Letters from our readers

8 September 2009

On “For the mobilizaton of the working class to end the war in Afghanistan

Bring’em home!

Ken L
Texas, USA
4 September 2009

On “US airstrike incinerates scores of civilians

All of them insurgents—outrageous lies! A modern Dresden! This continuous disregard of human life in general, if not the lives of the ‘insurgents’ then the lives of the civilians, is sickening. Covered by layers of lies, hypocrisy and propaganda! Freedom and Democracy indeed. What would possess them to even bomb a fuel tanker? It’s a travesty, but so long as these imperialist wars continue, such acts will stand as records, to be outdone by the latest general or administration seeking to administer freedom and security! After all, if they kill everyone, they’ll be sure to have gotten all of the insurgents!

GF
5 September 2009

On “Bill Cosby endorses attack on public education in Detroit

Cosby is a perfect example, if one were needed here, of the result of identity politics. He’s got his, so everyone else should just shut up and pull themselves up by their bootstraps. And if they haven’t got boots, they should grow up and ‘get over it.’ What an example!

Carolyn
California, USA
5 September 2009

***

Bill Cosby’s remarks deserve all the contempt and scorn that they get. At the same time, I must admit that I’m deeply saddened by his devolution into a mean-spirited, blame-the-workers blowhard. 

Back in the day, I appreciated the pointed humor of comics like Godfrey Cambridge or Dick Gregory (or Redd Foxx), but when I first heard Cosby’s long-play records, I thought that even the most diehard racist could relate to his funny recollections of the goofy adventures that any kid of any race or social stratum can have and of the travails of growing up (being as I was from a family of nine).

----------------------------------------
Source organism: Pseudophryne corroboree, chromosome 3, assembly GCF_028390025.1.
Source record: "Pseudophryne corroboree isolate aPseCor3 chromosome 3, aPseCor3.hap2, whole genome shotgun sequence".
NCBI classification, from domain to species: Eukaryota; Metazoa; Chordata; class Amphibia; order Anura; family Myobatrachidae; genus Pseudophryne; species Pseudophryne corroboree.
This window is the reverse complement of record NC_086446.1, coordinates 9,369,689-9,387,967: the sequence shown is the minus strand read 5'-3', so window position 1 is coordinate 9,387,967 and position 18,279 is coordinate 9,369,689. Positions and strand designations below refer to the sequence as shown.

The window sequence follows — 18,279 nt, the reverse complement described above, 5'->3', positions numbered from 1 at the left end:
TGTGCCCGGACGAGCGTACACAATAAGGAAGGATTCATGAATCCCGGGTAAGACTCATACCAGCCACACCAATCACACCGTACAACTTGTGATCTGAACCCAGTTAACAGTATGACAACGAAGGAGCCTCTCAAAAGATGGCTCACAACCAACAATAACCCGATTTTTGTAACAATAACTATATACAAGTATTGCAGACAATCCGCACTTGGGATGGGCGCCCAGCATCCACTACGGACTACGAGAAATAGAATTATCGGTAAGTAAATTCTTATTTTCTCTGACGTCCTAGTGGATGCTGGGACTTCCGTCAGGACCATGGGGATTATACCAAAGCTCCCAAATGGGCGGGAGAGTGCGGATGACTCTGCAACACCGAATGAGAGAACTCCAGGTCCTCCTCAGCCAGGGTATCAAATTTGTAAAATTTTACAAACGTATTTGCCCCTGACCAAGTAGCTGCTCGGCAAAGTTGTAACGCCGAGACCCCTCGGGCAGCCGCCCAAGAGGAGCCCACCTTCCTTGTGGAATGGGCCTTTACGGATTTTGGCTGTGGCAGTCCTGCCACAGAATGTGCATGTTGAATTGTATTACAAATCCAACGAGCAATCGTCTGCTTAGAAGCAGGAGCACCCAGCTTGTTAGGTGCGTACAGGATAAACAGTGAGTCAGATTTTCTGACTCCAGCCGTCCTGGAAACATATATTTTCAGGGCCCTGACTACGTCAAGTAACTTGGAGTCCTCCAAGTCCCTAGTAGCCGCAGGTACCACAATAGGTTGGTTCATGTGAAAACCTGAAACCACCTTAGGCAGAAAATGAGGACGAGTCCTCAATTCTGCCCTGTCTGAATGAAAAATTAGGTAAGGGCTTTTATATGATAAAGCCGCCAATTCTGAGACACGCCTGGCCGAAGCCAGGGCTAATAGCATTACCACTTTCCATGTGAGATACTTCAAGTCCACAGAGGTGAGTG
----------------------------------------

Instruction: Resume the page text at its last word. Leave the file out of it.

“They” have similar experiences to the ones “we” have. What a concept! If we could all just laugh at our common foibles, I thought, maybe there’s hope. I doubt that I was alone.

His later reflections on marriage and parenthood struck a chord with me as well, since I didn’t always feel that I was quite on top of either of those endeavors, and often felt quite befuddled. 

I guess it shows how far one can go—in the worst sense—in the current set-up. Class once again trumps race. 

So once again, while reading of his latest spew, on the inside I was shouting at Bill Cosby at the top of my lungs, but on the inside I was shedding a tear or two as well.

Lary M
5 September 2009

On “‘Massacre’ by 50 Cent sells 4 million copies

I would like to start this letter by saying I appreciate what this website does and check here regularly; I do not believe some of the statements made in the above article are truly giving hip hop a fair chance. What I most take offense to are paragraphs contemplating whether hip hop is capable of giving a reflective take on today’s social issues with tenderness and compassion.

The calling of rappers as abrasive and saying that the “most popular” (corporately backed) representations of the music are indicative in general of it can clearly be seen as foolish. It also reflects in many ways the same type of mentality parents had about Rock and Roll, only changing the complaint of “abrasiveness” to claiming it to be non-progressive. In general it seems to represent an outsiders’ take on the music and the technical aspects that separate it from older forms of music.

In reference to the deliveries of certain artists, “spitting,” delivering a rhyme, or whatever you may call it more closely resembles the technique of public speaking than it does singing. To treat this form of delivery as if it is incapable of communicating points of view is absurd. Regardless of your beliefs on the modern, corporately-dominated state of music in general today, to treat this music as somehow less viable and legitimate you make the same mistake many people make when something new(er) comes along.

For examples of artists delivering reflective social critiques you merely can look back to the early years of Run-Dmc, Poor Righteous Teachers, Krs-One, De La Soul etc., or come to modern times with artists like dead prez, Brother Ali, Atmosphere, even Kanye West to a certain extent. There are even artists affiliated to the ones you mentioned with far more progressive and outside of the box takes on the music.

Keep up the great work, this website is excellent.

Nick
Virginia, USA
5 September 2009